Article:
The night sky

Jul 04, 2024
The night sky

The night sky is filled with galaxies, planets, nebulas and stars. Long before GPS and smartphones, people used the stars to keep track of time, predict the weather, preserve culture and navigate. Countless ancient stories and beliefs have been told through the night sky.

Ancient bright minds took meticulous notes, like the incredible Dogon tribe of Mali. The Egyptians are said to have aligned their pyramids with Orion's Belt, which points directly to Sirius A. When Sirius A appeared over the horizon, ancient Egyptians knew the Nile would soon flood. Villages along the Nile were lined up like the Sirius constellation.

Did you also know that it is believed that the Greeks and some African tribes were among the first to name the stars? In some tribes, the three stars of Orion's Belt represent a canoe paddled by three brothers fishing. It is said one brother was greedy and ate the sacred fish, causing the Sun goddess to punish them by placing them in the sky.

The Bushmen have their own perspective on the Orion constellation as well - seeing the three stars in the belt as three gemsboks between two sand dunes, hunted by the Bushmen. The Pleiades star cluster, known as the Seven Sisters, was used to predict the amount of rain based on the brightness of the stars.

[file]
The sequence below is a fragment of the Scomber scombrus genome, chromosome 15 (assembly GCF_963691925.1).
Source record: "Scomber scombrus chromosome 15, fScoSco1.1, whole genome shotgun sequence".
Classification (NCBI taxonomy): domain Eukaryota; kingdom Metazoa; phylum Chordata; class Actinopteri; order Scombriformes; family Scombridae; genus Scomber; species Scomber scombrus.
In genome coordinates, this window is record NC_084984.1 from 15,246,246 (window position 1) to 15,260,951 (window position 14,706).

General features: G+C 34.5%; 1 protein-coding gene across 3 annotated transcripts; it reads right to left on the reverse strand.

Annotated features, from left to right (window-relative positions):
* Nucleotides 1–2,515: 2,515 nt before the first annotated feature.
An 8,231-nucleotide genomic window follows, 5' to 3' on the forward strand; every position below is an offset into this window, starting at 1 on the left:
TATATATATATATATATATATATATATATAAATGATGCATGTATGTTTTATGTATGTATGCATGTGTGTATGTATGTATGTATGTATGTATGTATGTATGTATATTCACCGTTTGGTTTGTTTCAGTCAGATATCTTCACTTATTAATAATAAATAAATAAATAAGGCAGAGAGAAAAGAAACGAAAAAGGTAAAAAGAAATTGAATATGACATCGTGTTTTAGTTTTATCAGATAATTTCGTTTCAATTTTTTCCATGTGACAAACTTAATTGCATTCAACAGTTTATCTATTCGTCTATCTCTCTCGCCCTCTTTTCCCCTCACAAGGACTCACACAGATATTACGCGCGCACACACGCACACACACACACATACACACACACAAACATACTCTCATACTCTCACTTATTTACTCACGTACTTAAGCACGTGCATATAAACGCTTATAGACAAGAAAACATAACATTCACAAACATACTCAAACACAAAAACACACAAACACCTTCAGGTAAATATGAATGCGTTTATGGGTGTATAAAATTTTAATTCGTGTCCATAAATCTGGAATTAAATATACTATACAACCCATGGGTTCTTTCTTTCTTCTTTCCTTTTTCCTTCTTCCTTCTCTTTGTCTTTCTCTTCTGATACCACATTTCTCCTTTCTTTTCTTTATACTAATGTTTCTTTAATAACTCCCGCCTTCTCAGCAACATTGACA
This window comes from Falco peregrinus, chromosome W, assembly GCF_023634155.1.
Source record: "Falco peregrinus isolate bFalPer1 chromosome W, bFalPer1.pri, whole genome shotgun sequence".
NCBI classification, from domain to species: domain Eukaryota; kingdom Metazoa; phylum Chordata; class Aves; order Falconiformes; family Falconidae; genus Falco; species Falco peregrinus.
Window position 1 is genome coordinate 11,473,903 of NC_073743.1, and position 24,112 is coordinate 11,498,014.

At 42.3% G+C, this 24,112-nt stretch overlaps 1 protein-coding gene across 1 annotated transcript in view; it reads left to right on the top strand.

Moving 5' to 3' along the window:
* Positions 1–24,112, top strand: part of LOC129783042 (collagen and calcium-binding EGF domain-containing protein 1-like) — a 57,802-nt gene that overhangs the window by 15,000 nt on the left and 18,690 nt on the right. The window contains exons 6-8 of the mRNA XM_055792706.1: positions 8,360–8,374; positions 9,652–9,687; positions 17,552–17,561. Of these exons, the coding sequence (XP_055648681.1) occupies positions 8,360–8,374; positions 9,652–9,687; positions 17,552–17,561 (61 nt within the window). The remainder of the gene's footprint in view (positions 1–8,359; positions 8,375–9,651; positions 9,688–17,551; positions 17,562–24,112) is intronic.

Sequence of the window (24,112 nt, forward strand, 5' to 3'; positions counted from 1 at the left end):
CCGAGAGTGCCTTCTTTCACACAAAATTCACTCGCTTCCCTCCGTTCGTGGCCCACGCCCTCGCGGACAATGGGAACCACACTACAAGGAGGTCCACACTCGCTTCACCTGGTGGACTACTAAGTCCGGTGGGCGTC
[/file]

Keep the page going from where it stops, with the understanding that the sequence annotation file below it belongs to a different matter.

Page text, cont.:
At Gwango, we have the privilege of a wide and unpolluted night sky. When the stars come out, they reveal a universe of stories waiting to be told. Here, under the pristine skies, you can see the cosmos as our ancestors did, in all its breathtaking glory. Imagine lying back and gazing up at the Milky Way, Orion’s Belt and the Seven Sisters, shining brightly above. It’s an experience like no other, one that connects you to the ancient past and the wonders of the universe. We invite you to come and witness this celestial spectacle at Gwango, where the stars tell their stories, and nature’s beauty is unmatched.

a Personal note from Elisabeth: The night sky will always remind me of my mother. It was the stars that I gazed up at on those first long nights we spent at Gwango.. In the raw wilderness before there was anything about us, in an old truck, I’d lay down my head - exhausted by the day’s endeavors (some of which often seemed IMPOSSIBLE). I’d look up at the stars.. Tears in my eyes and always asking “why”. Why 
am I in this place mum.. What was it that you had intended for me here. It was the stars that were the constant reminder of her.. In them I felt her presence.



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